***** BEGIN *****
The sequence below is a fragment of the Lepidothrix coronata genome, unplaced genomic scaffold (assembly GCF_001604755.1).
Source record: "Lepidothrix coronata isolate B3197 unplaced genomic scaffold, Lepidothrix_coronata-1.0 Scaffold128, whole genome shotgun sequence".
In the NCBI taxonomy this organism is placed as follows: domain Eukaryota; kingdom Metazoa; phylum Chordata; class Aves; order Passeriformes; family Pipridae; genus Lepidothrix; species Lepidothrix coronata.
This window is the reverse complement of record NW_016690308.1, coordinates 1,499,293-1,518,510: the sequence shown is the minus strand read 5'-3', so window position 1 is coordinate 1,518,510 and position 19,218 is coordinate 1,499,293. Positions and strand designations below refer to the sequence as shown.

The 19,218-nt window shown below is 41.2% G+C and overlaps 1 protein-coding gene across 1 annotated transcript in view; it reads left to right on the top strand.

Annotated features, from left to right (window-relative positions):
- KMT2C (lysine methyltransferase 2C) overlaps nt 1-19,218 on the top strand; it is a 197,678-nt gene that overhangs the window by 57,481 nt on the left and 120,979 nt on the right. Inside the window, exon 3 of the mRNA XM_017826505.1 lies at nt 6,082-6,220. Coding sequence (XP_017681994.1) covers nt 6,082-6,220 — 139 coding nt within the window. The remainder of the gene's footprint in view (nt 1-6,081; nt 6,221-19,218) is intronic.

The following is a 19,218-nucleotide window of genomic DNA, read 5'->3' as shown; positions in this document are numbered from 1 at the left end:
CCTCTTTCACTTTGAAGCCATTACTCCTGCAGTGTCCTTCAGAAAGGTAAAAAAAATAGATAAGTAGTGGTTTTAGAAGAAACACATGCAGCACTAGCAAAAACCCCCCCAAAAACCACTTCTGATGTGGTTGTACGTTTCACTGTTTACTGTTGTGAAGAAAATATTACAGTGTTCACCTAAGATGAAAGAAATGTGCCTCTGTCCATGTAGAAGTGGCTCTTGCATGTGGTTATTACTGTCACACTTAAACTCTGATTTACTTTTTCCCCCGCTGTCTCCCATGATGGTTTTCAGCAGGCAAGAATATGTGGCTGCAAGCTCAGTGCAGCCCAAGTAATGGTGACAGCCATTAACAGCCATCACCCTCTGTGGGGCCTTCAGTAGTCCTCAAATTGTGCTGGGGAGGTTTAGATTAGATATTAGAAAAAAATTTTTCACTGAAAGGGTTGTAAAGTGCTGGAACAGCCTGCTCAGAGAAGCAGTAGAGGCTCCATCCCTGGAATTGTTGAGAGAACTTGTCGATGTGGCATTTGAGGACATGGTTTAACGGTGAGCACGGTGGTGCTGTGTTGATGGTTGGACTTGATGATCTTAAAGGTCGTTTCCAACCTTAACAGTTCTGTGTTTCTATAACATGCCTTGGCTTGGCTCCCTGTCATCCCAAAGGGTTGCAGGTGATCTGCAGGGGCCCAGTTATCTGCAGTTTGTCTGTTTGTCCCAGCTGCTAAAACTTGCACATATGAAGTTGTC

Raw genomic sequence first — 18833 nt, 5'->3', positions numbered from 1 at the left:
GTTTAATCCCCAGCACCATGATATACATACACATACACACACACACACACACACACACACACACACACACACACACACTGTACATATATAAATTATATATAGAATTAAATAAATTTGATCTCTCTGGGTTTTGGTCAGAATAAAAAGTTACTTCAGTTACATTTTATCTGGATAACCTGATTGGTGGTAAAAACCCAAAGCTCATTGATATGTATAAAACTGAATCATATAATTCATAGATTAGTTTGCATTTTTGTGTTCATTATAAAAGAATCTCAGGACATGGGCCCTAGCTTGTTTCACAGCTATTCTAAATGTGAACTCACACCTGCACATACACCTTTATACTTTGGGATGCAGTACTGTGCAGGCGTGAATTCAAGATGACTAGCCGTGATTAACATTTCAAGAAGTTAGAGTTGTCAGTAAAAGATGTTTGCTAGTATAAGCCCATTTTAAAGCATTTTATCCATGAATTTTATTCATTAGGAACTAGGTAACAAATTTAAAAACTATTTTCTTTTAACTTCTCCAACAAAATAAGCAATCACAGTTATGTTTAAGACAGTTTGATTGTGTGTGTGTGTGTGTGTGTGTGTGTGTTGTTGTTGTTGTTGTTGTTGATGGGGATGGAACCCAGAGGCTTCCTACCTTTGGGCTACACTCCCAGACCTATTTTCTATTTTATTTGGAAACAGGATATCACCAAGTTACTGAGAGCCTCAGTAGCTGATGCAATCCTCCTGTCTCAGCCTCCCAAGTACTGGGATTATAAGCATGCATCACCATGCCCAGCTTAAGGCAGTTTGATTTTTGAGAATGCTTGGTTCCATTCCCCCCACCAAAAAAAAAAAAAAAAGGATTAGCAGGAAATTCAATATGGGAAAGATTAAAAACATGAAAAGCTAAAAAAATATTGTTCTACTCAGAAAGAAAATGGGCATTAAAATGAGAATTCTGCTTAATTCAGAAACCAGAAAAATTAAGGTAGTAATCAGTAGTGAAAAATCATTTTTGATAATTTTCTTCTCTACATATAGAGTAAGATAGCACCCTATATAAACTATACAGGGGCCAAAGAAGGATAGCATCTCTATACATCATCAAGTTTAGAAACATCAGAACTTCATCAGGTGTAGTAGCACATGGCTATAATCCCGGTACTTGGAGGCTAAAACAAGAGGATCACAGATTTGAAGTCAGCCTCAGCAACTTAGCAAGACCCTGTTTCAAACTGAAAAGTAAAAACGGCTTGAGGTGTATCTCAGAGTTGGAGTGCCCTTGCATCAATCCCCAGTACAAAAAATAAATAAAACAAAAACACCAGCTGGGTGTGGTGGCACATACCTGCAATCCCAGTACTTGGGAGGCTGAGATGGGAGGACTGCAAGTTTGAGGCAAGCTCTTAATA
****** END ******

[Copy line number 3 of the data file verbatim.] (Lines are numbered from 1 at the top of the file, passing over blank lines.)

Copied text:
In the NCBI taxonomy this organism is placed as follows: domain Eukaryota; kingdom Metazoa; phylum Chordata; class Aves; order Passeriformes; family Pipridae; genus Lepidothrix; species Lepidothrix coronata.